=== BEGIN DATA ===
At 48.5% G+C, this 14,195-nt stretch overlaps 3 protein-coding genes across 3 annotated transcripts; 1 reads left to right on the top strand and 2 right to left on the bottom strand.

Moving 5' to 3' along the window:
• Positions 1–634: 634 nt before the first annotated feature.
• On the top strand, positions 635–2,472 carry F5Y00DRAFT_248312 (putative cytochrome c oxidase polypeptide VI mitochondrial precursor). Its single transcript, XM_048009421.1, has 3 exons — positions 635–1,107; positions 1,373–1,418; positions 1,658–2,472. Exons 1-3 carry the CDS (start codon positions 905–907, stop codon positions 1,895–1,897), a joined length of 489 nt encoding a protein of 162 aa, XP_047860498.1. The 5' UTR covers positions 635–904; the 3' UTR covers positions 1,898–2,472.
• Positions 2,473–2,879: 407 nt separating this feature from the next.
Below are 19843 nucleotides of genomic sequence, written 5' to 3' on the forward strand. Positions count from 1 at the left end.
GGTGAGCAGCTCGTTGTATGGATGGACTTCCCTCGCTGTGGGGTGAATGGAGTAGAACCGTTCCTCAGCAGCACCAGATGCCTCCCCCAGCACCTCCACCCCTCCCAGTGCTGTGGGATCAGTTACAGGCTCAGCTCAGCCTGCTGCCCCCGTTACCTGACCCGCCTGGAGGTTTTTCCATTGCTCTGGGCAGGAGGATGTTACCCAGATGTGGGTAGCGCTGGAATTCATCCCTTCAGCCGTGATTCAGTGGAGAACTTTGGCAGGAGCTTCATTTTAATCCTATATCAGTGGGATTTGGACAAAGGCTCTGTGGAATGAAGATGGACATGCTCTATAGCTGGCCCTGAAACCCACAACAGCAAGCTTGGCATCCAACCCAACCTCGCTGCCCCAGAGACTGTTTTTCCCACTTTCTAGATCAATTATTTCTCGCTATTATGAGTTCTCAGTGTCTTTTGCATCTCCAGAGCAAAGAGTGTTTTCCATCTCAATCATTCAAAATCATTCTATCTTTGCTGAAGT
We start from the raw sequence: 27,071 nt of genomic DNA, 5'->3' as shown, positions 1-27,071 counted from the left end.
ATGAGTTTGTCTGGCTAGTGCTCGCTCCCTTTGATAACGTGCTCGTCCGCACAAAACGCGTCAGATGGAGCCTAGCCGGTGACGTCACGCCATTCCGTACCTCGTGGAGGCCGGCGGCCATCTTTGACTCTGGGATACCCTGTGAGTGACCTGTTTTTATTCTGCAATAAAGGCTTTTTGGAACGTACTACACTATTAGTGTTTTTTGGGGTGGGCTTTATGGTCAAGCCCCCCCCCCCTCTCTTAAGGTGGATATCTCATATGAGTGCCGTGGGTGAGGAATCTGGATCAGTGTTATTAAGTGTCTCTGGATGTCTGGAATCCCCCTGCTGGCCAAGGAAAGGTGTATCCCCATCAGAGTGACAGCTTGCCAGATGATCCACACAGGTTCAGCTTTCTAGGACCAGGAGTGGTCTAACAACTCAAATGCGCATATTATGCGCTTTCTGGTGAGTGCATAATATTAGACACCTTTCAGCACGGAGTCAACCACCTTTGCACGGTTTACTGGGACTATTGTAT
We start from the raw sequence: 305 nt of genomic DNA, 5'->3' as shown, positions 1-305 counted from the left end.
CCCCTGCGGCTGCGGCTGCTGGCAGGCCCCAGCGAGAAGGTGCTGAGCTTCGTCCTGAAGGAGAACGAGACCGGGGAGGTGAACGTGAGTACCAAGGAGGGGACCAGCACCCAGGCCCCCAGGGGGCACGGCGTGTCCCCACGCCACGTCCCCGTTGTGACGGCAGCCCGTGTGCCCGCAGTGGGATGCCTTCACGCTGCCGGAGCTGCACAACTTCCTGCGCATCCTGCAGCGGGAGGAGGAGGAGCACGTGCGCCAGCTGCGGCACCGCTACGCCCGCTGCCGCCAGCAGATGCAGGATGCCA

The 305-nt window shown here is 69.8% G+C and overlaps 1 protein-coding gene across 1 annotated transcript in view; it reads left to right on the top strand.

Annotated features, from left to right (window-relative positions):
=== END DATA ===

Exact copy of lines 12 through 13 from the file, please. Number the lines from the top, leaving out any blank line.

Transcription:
The 305-nt window shown here is 69.8% G+C and overlaps 1 protein-coding gene across 1 annotated transcript in view; it reads left to right on the top strand.

Annotated features, from left to right (window-relative positions):